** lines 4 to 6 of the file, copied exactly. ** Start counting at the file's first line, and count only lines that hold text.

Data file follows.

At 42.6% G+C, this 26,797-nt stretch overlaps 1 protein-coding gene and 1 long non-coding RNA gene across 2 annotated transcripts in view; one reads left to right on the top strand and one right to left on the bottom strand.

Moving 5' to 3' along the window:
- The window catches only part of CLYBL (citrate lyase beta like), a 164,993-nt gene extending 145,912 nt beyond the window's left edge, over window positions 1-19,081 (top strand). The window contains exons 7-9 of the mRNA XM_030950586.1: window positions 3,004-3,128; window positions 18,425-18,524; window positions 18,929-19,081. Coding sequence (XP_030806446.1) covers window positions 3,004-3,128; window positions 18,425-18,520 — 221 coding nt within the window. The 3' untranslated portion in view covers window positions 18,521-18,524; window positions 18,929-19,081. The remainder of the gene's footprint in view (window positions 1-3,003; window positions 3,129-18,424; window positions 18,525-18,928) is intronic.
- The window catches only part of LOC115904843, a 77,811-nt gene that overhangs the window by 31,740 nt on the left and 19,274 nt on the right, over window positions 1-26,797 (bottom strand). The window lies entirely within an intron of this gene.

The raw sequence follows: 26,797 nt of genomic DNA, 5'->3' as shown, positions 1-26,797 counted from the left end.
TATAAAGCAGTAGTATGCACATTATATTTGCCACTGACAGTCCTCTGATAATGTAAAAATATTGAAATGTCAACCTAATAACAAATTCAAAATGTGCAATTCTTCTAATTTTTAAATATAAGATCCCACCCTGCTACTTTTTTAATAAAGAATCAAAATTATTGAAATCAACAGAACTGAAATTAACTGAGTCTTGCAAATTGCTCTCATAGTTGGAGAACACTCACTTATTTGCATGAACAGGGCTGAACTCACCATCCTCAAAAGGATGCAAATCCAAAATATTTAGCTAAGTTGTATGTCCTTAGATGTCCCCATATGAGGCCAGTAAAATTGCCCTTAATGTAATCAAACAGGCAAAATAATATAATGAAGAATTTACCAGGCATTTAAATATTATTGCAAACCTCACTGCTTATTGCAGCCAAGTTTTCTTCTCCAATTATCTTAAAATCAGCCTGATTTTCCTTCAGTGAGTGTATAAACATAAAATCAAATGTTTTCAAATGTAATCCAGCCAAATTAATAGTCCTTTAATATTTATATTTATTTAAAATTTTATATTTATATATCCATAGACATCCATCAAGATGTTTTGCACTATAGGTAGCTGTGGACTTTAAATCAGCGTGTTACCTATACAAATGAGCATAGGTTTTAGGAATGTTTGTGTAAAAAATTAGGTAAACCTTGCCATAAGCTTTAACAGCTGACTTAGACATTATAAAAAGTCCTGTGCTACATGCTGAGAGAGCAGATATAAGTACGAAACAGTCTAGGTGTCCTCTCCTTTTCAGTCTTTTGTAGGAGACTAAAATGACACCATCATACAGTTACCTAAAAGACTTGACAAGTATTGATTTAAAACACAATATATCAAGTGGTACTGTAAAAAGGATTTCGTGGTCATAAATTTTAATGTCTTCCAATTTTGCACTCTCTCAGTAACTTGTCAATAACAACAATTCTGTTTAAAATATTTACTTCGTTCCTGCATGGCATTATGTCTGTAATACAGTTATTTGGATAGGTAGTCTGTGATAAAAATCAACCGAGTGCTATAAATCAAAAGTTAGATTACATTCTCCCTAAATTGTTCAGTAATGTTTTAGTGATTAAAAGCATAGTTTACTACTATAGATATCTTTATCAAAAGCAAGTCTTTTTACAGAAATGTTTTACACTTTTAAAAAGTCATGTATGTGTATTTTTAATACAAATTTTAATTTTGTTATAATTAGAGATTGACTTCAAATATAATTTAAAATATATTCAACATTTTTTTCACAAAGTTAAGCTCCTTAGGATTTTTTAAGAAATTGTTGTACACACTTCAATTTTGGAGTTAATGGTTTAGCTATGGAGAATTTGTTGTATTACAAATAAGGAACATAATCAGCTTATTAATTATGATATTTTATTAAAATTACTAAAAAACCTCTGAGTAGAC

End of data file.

- The window catches only part of LOC115904843, a 77,811-nt gene that overhangs the window by 31,740 nt on the left and 19,274 nt on the right, over window positions 1-26,797 (bottom strand). The window lies entirely within an intron of this gene.

The raw sequence follows: 26,797 nt of genomic DNA, 5'->3' as shown, positions 1-26,797 counted from the left end.
TATAAAGCAGTAGTATGCACATTATATTTGCCACTGACAGTCCTCTGATAATGTAAAAATATTGAAATGTCAACCTAATAACAAATTCAAAATGTGCAATTCTTCTAATTTTTAAATATAAGATCCCACCCTGCTACTTTTTTAATAAAGAATCAAAATTATTGAAATCAACAGAACTGAAATTAACTGAGTCTTGCAAATTGCTCTCATAGTTGGAGAACACTCACTTATTTGCATGAACAGGGCTGAACTCACCATCCTCAAAAGGATGCAAATCCAAAATATTTAGCTAAGTTGTATGTCCTTAGATGTCCCCATATGAGGCCAGTAAAATTGCCCTTAATGTAATCAAACAGGCAAAATAATATAATGAAGAATTTACCAGGCATTTAAATATTATTGCAAACCTCACTGCTTATTGCAGCCAAGTTTTCTTCTCCAATTATCTTAAAATCAGCCTGATTTTCCTTCAGTGAGTGTATAAACATAAAATCAAATGTTTTCAAATGTAATCCAGCCAAATTAATAGTCCTTTAATATTTATATTTATTTAAAATTTTATATTTATATATCCATAGACATCCATCAAGATGTTTTGCACTATAGGTAGCTGTGGACTTTAAATCAGCGTGTTACCTATACAAATGAGCATAGGTTTTAGGAATGTTTGTGTAAAAAATTAGGTAAACCTTGCCATAAGCTTTAACAGCTGACTTAGACATTATAAAAAGTCCTGTGCTACATGCTGAGAGAGCAGATATAAGTACGAAACAGTCTAGGTGTCCTCTCCTTTTCAGTCTTTTGTAGGAGACTAAAATGACACCATCATACAGTTACCTAAAAGACTTGACAAGTATTGATTTAAAACACAATATATCAAGTGGTACTGTAAAAAGGATTTCGTGGTCATAAATTTTAATGTCTTCCAATTTTGCACTCTCTCAGTAACTTGTCAATAACAACAATTCTGTTTAAAATATTTACTTCGTTCCTGCATGGCATTATGTCTGTAATACAGTTATTTGGATAGGTAGTCTGTGATAAAAATCAACCGAGTGCTATAAATCAAAAGTTAGATTACATTCTCCCTAAATTGTTCAGTAATGTTTTAGTGATTAAAAGCATAGTTTACTACTATAGATATCTTTATCAAAAGCAAGTCTTTTTACAGAAATGTTTTACACTTTTAAAAAGTCATGTATGTGTATTTTTAATACAAATTTTAATTTTGTTATAATTAGAGATTGACTTCAAATATAATTTAAAATATATTCAACATTTTTTTCACAAAGTTAAGCTCCTTAGGATTTTTTAAGAAATTGTTGTACACACTTCAATTTTGGAGTTAATGGTTTAGCTATGGAGAATTTGTTGTATTACAAATAAGGAACATAATCAGCTTATTAATTATGATATTTTATTAAAATTACTAAAAAACCTCTGAGTAGAC